Microsoft didn’t promote Progressive Web Apps (PWAs) as heavily this week as Google did. But there is some great information to be had.
Looking this over, there is only a little new information once you get past the “here’s what PWAs are”-type sessions, like Designing for Everyone: Building great web experiences for any device, which is worth watching if you’re still not sure what PWAs are all about. There are a handful of sessions featuring the developers who created certain PWAs, like Starbucks, Twitter, and Cboard. And then there are a handful of Windows developer-specific sessions, like Building Progressive Web Apps for Windows devices.
I think the issue here is that Microsoft is still trying to communicate what PWAs are, exactly, to developers. Meanwhile, Google is already moving on to describing new features.
Microsoft’s developer base needs to get on board with this technology. According to Microsoft’s Aaron Gustafson, “mobile ate the desktop back in October 2016.” I would move the needle back almost a decade: As I’ve noted in the past, the iPhone was released in 2007, and it was the asteroid that killed the Windows dinosaur. And Windows 8, released in 2012, put the final nail in that coffin.
What he’s referring to, of course, is the point in time at which mobile web traffic overtook desktop web traffic. That’s a subset of the “mobile first, cloud first” trends that define the current generation of personal computing by my own measure. And to be clear, this is just the web. Actual usage on mobile devices—and engagement—is much higher than is the case on the PC desktop.
But his point is sound: When you compare web traffic across platforms, you see that mobile doesn’t beat desktop by a wide margin. And in some important sub-markets—like news and finance—desktop traffic actually remains on top. And desktop users tend to spend more time on websites than do mobile users. The engagement is actually higher for PWAs than for mobile apps, something each of the PWA developers noted above mentions in their respective sessions.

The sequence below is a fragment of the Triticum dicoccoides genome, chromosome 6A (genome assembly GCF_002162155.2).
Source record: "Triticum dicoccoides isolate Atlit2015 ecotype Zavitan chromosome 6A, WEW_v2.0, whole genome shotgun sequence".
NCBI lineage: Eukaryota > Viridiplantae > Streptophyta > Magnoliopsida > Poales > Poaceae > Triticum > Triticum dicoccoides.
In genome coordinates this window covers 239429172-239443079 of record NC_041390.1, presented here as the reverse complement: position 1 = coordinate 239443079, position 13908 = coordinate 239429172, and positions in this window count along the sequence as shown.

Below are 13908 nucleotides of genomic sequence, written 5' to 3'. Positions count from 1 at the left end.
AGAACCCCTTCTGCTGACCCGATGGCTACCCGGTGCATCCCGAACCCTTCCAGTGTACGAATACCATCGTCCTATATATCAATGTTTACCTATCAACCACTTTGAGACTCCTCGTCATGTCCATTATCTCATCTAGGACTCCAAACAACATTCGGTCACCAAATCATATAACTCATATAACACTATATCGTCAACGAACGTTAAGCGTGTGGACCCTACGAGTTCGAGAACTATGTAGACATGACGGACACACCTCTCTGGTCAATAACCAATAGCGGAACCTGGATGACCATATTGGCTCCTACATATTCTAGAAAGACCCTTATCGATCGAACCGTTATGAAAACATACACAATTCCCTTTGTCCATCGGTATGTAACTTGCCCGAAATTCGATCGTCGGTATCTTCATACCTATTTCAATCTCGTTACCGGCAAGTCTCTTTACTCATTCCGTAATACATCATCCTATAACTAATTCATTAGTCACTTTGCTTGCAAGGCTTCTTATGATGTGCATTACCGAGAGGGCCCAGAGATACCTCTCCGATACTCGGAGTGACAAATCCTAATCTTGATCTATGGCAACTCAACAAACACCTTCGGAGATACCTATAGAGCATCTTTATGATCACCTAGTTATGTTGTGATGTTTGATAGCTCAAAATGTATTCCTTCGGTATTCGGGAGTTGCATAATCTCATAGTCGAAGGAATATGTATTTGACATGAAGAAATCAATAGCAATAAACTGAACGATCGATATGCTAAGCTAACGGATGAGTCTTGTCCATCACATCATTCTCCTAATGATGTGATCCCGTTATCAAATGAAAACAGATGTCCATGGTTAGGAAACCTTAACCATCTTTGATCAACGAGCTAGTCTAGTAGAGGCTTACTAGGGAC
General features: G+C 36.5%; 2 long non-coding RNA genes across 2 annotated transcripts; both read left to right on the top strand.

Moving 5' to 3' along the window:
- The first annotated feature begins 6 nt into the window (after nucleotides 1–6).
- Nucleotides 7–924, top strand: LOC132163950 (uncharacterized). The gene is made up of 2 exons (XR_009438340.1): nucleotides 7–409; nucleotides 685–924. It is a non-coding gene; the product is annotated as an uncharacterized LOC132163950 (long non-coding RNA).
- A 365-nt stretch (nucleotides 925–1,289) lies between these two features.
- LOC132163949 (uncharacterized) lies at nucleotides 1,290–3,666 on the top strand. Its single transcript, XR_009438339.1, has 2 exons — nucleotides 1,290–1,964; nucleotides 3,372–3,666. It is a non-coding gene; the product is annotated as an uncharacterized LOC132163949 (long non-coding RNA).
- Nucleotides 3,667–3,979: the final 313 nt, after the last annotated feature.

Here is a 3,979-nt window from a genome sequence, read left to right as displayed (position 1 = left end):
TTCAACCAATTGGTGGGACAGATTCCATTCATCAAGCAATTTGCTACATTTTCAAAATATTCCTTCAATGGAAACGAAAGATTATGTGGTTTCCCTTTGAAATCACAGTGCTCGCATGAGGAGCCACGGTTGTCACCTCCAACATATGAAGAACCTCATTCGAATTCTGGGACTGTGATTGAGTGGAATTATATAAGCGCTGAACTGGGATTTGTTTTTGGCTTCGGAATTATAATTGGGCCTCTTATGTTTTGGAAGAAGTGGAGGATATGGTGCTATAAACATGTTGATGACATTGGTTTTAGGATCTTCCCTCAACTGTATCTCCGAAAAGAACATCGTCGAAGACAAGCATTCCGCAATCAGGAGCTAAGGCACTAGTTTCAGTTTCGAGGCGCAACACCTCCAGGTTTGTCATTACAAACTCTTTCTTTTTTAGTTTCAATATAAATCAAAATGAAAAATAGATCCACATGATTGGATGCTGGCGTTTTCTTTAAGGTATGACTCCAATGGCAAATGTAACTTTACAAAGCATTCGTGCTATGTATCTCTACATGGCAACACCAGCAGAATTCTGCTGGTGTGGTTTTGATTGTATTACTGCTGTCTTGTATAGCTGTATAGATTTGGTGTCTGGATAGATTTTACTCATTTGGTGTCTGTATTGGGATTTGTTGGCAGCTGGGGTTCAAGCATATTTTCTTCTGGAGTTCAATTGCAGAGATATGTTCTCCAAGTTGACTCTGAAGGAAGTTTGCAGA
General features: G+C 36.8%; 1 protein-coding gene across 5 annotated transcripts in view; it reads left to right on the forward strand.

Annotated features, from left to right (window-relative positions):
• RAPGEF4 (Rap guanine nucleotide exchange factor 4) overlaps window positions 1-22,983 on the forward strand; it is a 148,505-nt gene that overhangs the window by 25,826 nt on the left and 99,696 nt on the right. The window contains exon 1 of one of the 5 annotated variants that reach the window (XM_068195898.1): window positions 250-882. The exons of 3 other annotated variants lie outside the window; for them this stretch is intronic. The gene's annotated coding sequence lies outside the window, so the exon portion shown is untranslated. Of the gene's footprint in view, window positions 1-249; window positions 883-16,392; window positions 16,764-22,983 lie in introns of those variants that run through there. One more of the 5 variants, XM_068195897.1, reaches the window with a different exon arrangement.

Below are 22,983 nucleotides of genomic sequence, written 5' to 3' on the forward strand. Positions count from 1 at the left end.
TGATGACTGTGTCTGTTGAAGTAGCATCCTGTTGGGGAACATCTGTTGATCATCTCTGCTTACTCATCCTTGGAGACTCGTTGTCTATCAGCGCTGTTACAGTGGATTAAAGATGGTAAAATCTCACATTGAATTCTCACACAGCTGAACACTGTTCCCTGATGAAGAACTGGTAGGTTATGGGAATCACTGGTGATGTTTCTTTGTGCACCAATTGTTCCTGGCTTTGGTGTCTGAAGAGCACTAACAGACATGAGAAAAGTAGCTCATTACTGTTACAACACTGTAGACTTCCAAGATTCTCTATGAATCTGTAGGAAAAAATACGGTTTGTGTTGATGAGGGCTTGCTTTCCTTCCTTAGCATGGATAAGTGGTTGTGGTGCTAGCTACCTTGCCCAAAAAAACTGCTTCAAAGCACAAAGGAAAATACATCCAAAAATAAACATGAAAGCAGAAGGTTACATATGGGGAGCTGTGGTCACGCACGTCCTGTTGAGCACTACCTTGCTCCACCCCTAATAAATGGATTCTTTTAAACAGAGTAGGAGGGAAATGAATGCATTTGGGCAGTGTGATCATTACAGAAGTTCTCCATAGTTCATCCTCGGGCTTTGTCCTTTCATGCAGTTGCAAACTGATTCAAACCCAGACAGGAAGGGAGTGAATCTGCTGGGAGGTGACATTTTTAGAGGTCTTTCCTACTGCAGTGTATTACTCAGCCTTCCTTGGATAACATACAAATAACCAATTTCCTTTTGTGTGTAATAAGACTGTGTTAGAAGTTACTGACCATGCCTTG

Put simply, when it comes to the web, the desktop matters. And that explains, in part, why Microsoft has embraced PWAs.
As for Windows developers specifically, Jeff Burtoft’s Building Progressive Web Apps for Windows devices is the key session. (I met Jeff in person briefly at Build and we tried to connect later, but failed. I’m hoping to speak to him again soon.)
Skipping past all the important but oft-repeated information about PWAs, Jeff’s session provides a few interesting details about the future of the platform on Windows 10.
Microsoft wants Windows to provide the best PWA experience of any OS platform. PWAs are natively supported in Android and Chrome OS today, and they will see some form of native support on macOS and iOS soon. But Microsoft wants Windows 10 to offer the best possible experience for running PWAs of any of these OS platforms. This is consistent with Microsoft’s goals for Windows apps, generally. Native apps on Windows should always be more powerful, more usable, and more feature-rich than the same or similar apps on other platforms. The progressive nature of PWAs makes this possible: Microsoft can extend the capabilities of PWAs with Windows-specific features.
Windows 10 provides PWA with support for a number of native features. Today in Windows 10 version 1803, developers can add native OS features like password integration, Share integration, notifications and Action Center integration, Start tile pinning, jump list support, Store reviews/feedback integration, Timeline support, and protocol handling. Yes, that last one means that an email PWA could be configured as your default email client in Windows 10.
PWAs can access native code on Windows 10. This one is very much developer-focused, so I’ll dumb it down a bit. One of the jabs against PWAs is that they’re not really “native” apps and thus won’t perform as well as apps that are written in languages like C# and C++. That’s mostly nonsense, actually, but Microsoft also PWAs on Windows 10 to call C# and C++ code (via a bundled WinRT object or portable class library) in order to improve performance where necessary or, more likely, in order to reuse software code you’ve already written. Burtoft calls this “PWA with a splash of native.” And this is how Microsoft built its PWA Teams app, by the way.
They’re not done. The initial release of PWA support in Windows 10 is just the start, Burtoft says. Additional PWA features are coming in future releases of Windows 10. Including, yes, the ability to install PWAs from the web using Microsoft Edge. (This is expected in Redstone 5.) Microsoft is also exploring something called Fluent Web, which will bring the Fluent Design System to PWAs.